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Andrew Luster testifies in bid to reduce sentence

February 27, 2013 |  2:34 pm

Andrew Luster is led out of the U.S. Customs building at LAX in 2003. Credit: Gina Ferazzi / Los Angeles Times

Serving a 124-year sentence on rape and drug charges, Andrew Luster testified Wednesday that he was misled by tragically bad legal advice. 

Luster, the great-grandson of cosmetics giant Max Factor, said attorney Richard G. Sherman repeatedly urged him to flee to Mexico during his trial.  The legal system in Ventura County, where he was being tried in 2002 and 2003, was stacked against him, Sherman allegedly said, and in prison, the wealthy, handsome Luster would likely be murdered.

Sherman and investigator Bill Pavlik called Luster "dead man walking," he said as a judge heard his and his attorneys' plea to set aside his conviction or reduce his extraordinarily long sentence.

"I was traumatized," he said. "I was completely scared out of my wits."

Luster fled to Mexico in 2003 while out on bail. He was convicted in absentia, was apprehended in Mexico and ended up at Mule Creek State Prison in Ione, Calif.

Luster was convicted on 86 counts involving three women he had given GHB, a powerful anesthetic known as a date-rape drug. At his trial, jurors saw the videotapes he made of himself committing sexual acts on the unconscious women at his beachfront Mussel Shoals home up the coast from Ventura.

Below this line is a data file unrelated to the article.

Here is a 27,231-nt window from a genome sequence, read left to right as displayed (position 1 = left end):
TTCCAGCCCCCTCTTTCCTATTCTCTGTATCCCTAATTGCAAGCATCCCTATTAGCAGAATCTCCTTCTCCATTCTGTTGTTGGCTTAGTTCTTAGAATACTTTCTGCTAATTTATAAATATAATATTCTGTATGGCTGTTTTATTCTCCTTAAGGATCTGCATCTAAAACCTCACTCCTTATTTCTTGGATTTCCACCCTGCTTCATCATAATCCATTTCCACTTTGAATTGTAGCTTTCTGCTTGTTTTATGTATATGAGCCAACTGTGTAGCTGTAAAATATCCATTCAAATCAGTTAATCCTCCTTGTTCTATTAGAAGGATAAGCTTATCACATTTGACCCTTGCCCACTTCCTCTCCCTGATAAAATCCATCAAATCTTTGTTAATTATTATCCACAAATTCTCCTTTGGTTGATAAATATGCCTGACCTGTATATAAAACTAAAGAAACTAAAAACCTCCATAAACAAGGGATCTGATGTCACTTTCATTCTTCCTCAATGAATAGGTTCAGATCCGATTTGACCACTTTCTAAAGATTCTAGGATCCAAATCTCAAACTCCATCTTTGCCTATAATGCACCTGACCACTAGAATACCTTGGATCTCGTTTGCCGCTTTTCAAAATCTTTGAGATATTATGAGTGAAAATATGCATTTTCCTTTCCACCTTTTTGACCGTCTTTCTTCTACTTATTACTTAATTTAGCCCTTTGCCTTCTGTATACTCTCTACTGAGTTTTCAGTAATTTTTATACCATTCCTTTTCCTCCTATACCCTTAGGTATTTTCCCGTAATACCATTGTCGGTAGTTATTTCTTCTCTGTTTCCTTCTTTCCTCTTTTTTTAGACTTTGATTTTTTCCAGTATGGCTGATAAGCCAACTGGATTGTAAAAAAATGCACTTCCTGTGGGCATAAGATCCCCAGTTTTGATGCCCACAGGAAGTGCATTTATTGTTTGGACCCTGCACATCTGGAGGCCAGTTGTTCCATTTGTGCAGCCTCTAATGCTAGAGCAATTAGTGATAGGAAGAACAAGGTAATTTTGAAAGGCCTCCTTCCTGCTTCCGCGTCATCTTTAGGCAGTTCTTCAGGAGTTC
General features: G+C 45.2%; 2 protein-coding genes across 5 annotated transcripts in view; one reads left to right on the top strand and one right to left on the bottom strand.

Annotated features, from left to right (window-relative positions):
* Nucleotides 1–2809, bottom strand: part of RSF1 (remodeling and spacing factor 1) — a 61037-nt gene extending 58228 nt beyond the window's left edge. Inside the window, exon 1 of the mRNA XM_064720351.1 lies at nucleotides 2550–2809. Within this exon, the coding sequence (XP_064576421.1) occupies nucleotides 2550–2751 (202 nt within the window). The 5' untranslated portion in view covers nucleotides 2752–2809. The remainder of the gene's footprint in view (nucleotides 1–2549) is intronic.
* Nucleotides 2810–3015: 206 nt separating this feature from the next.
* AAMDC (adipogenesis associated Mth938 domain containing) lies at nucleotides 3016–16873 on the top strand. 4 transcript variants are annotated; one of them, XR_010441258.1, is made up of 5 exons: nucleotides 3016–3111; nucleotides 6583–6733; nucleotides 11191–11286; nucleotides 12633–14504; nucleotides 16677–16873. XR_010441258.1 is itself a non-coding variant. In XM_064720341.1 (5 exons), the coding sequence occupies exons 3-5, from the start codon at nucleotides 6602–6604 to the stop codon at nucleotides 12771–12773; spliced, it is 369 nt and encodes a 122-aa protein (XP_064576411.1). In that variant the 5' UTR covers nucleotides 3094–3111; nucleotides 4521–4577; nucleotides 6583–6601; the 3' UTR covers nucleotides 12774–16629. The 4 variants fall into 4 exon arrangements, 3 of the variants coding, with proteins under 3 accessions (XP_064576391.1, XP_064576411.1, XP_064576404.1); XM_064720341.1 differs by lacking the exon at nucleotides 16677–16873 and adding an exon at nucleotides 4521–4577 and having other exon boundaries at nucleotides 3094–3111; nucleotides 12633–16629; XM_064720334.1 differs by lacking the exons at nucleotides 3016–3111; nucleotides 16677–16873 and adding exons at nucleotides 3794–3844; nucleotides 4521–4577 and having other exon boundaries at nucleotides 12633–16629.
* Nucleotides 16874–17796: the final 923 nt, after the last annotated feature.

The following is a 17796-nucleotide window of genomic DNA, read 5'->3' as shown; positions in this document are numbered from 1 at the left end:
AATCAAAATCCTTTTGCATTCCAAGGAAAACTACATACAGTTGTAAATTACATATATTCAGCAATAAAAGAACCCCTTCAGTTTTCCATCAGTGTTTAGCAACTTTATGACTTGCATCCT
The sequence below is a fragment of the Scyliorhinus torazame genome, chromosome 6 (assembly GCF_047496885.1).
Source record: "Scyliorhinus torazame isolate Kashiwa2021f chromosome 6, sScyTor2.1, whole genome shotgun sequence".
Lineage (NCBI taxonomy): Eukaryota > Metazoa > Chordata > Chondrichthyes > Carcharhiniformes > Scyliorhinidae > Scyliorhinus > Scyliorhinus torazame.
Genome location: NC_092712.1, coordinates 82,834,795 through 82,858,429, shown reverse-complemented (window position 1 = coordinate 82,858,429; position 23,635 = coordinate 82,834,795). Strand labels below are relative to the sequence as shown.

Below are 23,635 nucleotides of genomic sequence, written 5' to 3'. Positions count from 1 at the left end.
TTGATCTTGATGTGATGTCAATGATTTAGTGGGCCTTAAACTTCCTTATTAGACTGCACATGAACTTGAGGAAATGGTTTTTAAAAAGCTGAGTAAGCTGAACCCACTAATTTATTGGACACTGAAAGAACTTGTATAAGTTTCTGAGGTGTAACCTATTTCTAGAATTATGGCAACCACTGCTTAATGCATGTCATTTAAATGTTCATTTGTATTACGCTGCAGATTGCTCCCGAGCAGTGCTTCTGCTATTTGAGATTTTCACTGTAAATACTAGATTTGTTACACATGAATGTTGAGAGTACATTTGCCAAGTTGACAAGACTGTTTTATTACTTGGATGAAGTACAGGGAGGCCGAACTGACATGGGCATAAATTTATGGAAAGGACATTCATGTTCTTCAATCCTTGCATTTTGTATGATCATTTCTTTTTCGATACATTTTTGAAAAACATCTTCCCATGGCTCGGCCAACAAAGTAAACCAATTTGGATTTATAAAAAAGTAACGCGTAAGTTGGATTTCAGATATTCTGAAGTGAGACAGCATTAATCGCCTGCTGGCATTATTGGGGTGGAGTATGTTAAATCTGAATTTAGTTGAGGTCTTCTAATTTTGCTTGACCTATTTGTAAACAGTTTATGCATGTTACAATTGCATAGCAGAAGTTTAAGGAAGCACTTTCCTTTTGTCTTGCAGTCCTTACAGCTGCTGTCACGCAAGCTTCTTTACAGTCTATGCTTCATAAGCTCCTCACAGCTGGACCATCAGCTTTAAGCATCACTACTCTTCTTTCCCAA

Now 49, Luster was granted this week's hearing by a state appellate court decision last April. The court ordered Ventura County Superior Court to consider Luster's claims of incompetence by his legal team.

Luster's attorneys claim their client was not properly advised how serious his sentence could be. They also say that Sherman cashed in on his client's plight by planting the idea of flight and then charging him a hefty fee to orchestrate it. 

Before his preliminary hearing, Luster received an offer of a possible plea bargain from prosecutors. Friends, family members and one of his attorneys at the time, James Blatt, urged him to seriously consider it, he said on the witness stand Wednesday.

Luster would have served a prison term of eight to 12 years. In retrospect, he said, it was a deal he shouldn't have refused.


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-- Steve Chawkins 

Photo: Andrew Luster is led out of the U.S. Customs building at LAX in 2003. Credit: Gina Ferazzi / Los Angeles Times